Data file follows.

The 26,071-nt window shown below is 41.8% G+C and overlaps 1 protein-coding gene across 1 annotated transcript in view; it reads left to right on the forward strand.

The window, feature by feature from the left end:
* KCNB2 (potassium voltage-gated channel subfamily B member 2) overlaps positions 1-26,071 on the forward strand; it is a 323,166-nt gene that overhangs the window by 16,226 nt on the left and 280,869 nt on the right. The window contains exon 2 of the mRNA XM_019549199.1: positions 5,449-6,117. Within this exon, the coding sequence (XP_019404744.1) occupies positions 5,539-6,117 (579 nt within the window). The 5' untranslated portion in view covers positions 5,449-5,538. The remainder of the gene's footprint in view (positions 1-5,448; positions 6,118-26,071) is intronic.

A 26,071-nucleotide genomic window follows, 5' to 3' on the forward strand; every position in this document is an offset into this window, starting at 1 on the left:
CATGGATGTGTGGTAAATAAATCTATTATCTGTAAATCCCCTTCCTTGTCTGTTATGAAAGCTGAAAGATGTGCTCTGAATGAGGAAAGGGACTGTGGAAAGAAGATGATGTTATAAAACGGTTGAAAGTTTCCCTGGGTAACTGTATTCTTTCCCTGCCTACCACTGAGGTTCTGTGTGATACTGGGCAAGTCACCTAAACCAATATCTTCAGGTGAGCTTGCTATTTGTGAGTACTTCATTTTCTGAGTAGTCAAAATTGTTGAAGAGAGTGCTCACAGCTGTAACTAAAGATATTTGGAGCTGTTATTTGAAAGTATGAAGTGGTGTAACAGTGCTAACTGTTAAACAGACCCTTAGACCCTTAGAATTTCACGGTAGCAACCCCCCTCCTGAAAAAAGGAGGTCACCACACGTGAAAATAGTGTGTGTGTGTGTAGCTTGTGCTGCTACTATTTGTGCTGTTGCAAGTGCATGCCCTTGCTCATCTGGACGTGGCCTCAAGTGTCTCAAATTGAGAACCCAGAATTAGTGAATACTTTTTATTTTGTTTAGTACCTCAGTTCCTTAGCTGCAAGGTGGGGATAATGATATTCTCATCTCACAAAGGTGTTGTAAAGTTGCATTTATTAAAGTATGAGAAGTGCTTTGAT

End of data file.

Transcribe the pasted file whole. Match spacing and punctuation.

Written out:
The 26,071-nt window shown below is 41.8% G+C and overlaps 1 protein-coding gene across 1 annotated transcript in view; it reads left to right on the forward strand.

The window, feature by feature from the left end:
* KCNB2 (potassium voltage-gated channel subfamily B member 2) overlaps positions 1-26,071 on the forward strand; it is a 323,166-nt gene that overhangs the window by 16,226 nt on the left and 280,869 nt on the right. The window contains exon 2 of the mRNA XM_019549199.1: positions 5,449-6,117. Within this exon, the coding sequence (XP_019404744.1) occupies positions 5,539-6,117 (579 nt within the window). The 5' untranslated portion in view covers positions 5,449-5,538. The remainder of the gene's footprint in view (positions 1-5,448; positions 6,118-26,071) is intronic.

A 26,071-nucleotide genomic window follows, 5' to 3' on the forward strand; every position in this document is an offset into this window, starting at 1 on the left:
CATGGATGTGTGGTAAATAAATCTATTATCTGTAAATCCCCTTCCTTGTCTGTTATGAAAGCTGAAAGATGTGCTCTGAATGAGGAAAGGGACTGTGGAAAGAAGATGATGTTATAAAACGGTTGAAAGTTTCCCTGGGTAACTGTATTCTTTCCCTGCCTACCACTGAGGTTCTGTGTGATACTGGGCAAGTCACCTAAACCAATATCTTCAGGTGAGCTTGCTATTTGTGAGTACTTCATTTTCTGAGTAGTCAAAATTGTTGAAGAGAGTGCTCACAGCTGTAACTAAAGATATTTGGAGCTGTTATTTGAAAGTATGAAGTGGTGTAACAGTGCTAACTGTTAAACAGACCCTTAGACCCTTAGAATTTCACGGTAGCAACCCCCCTCCTGAAAAAAGGAGGTCACCACACGTGAAAATAGTGTGTGTGTGTGTAGCTTGTGCTGCTACTATTTGTGCTGTTGCAAGTGCATGCCCTTGCTCATCTGGACGTGGCCTCAAGTGTCTCAAATTGAGAACCCAGAATTAGTGAATACTTTTTATTTTGTTTAGTACCTCAGTTCCTTAGCTGCAAGGTGGGGATAATGATATTCTCATCTCACAAAGGTGTTGTAAAGTTGCATTTATTAAAGTATGAGAAGTGCTTTGAT